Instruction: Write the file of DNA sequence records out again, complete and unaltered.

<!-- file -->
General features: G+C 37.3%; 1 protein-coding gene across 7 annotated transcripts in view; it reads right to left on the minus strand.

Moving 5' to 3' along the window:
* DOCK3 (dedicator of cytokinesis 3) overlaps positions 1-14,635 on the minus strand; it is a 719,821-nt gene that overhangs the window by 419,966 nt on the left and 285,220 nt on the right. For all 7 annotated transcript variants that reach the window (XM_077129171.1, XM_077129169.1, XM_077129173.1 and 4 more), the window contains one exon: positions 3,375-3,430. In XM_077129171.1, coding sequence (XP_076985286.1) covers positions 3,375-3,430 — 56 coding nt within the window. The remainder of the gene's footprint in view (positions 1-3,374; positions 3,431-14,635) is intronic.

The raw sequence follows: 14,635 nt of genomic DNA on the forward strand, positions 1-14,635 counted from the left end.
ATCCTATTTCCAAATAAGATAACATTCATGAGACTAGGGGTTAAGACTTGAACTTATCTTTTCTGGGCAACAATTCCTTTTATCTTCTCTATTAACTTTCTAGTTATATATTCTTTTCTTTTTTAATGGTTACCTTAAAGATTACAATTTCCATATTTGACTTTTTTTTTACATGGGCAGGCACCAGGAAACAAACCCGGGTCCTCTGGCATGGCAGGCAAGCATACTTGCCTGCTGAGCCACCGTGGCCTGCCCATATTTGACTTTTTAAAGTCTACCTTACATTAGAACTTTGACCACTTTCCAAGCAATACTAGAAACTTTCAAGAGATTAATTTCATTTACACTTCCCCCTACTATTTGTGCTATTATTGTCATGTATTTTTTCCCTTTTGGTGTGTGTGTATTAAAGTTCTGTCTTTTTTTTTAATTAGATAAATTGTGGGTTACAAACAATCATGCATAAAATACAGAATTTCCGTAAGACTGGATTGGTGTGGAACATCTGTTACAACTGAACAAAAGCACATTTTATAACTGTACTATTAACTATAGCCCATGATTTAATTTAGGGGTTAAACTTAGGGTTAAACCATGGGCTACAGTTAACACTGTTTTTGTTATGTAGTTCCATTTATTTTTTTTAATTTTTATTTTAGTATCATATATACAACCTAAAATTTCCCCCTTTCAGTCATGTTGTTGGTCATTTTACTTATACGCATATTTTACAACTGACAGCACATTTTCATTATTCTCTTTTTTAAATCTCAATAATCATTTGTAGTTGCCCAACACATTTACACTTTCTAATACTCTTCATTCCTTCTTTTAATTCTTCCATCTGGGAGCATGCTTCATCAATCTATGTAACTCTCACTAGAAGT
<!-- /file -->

General features: G+C 37.3%; 1 protein-coding gene across 7 annotated transcripts in view; it reads right to left on the minus strand.

Moving 5' to 3' along the window:
* DOCK3 (dedicator of cytokinesis 3) overlaps positions 1-14,635 on the minus strand; it is a 719,821-nt gene that overhangs the window by 419,966 nt on the left and 285,220 nt on the right. For all 7 annotated transcript variants that reach the window (XM_077129171.1, XM_077129169.1, XM_077129173.1 and 4 more), the window contains one exon: positions 3,375-3,430. In XM_077129171.1, coding sequence (XP_076985286.1) covers positions 3,375-3,430 — 56 coding nt within the window. The remainder of the gene's footprint in view (positions 1-3,374; positions 3,431-14,635) is intronic.

The raw sequence follows: 14,635 nt of genomic DNA on the forward strand, positions 1-14,635 counted from the left end.
ATCCTATTTCCAAATAAGATAACATTCATGAGACTAGGGGTTAAGACTTGAACTTATCTTTTCTGGGCAACAATTCCTTTTATCTTCTCTATTAACTTTCTAGTTATATATTCTTTTCTTTTTTAATGGTTACCTTAAAGATTACAATTTCCATATTTGACTTTTTTTTTACATGGGCAGGCACCAGGAAACAAACCCGGGTCCTCTGGCATGGCAGGCAAGCATACTTGCCTGCTGAGCCACCGTGGCCTGCCCATATTTGACTTTTTAAAGTCTACCTTACATTAGAACTTTGACCACTTTCCAAGCAATACTAGAAACTTTCAAGAGATTAATTTCATTTACACTTCCCCCTACTATTTGTGCTATTATTGTCATGTATTTTTTCCCTTTTGGTGTGTGTGTATTAAAGTTCTGTCTTTTTTTTTAATTAGATAAATTGTGGGTTACAAACAATCATGCATAAAATACAGAATTTCCGTAAGACTGGATTGGTGTGGAACATCTGTTACAACTGAACAAAAGCACATTTTATAACTGTACTATTAACTATAGCCCATGATTTAATTTAGGGGTTAAACTTAGGGTTAAACCATGGGCTACAGTTAACACTGTTTTTGTTATGTAGTTCCATTTATTTTTTTTAATTTTTATTTTAGTATCATATATACAACCTAAAATTTCCCCCTTTCAGTCATGTTGTTGGTCATTTTACTTATACGCATATTTTACAACTGACAGCACATTTTCATTATTCTCTTTTTTAAATCTCAATAATCATTTGTAGTTGCCCAACACATTTACACTTTCTAATACTCTTCATTCCTTCTTTTAATTCTTCCATCTGGGAGCATGCTTCATCAATCTATGTAACTCTCACTAGAAGT